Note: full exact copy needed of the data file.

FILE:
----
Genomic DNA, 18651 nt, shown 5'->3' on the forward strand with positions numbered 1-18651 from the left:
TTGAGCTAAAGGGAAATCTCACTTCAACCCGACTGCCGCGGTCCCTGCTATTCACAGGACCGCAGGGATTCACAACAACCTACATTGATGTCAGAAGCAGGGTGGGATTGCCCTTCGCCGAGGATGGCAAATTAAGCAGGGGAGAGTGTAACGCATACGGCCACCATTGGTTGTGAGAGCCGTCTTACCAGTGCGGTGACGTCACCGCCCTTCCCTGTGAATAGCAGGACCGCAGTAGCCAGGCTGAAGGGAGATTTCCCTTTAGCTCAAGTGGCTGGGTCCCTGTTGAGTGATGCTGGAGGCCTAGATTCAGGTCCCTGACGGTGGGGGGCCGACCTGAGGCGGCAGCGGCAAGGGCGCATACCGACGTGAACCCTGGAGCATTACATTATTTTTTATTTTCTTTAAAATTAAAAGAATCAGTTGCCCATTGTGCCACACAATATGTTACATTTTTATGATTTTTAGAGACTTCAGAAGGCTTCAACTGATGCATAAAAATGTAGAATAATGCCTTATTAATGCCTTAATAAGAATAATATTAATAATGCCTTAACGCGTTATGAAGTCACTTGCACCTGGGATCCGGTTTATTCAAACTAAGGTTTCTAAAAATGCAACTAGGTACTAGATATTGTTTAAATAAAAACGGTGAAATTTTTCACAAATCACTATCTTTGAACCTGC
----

Genomic DNA, 18651 nt, shown 5'->3' on the forward strand with positions numbered 1-18651 from the left:
TTGAGCTAAAGGGAAATCTCACTTCAACCCGACTGCCGCGGTCCCTGCTATTCACAGGACCGCAGGGATTCACAACAACCTACATTGATGTCAGAAGCAGGGTGGGATTGCCCTTCGCCGAGGATGGCAAATTAAGCAGGGGAGAGTGTAACGCATACGGCCACCATTGGTTGTGAGAGCCGTCTTACCAGTGCGGTGACGTCACCGCCCTTCCCTGTGAATAGCAGGACCGCAGTAGCCAGGCTGAAGGGAGATTTCCCTTTAGCTCAAGTGGCTGGGTCCCTGTTGAGTGATGCTGGAGGCCTAGATTCAGGTCCCTGACGGTGGGGGGCCGACCTGAGGCGGCAGCGGCAAGGGCGCATACCGACGTGAACCCTGGAGCATTACATTATTTTTTATTTTCTTTAAAATTAAAAGAATCAGTTGCCCATTGTGCCACACAATATGTTACATTTTTATGATTTTTAGAGACTTCAGAAGGCTTCAACTGATGCATAAAAATGTAGAATAATGCCTTATTAATGCCTTAATAAGAATAATATTAATAATGCCTTAACGCGTTATGAAGTCACTTGCACCTGGGATCCGGTTTATTCAAACTAAGGTTTCTAAAAATGCAACTAGGTACTAGATATTGTTTAAATAAAAACGGTGAAATTTTTCACAAATCACTATCTTTGAACCTGC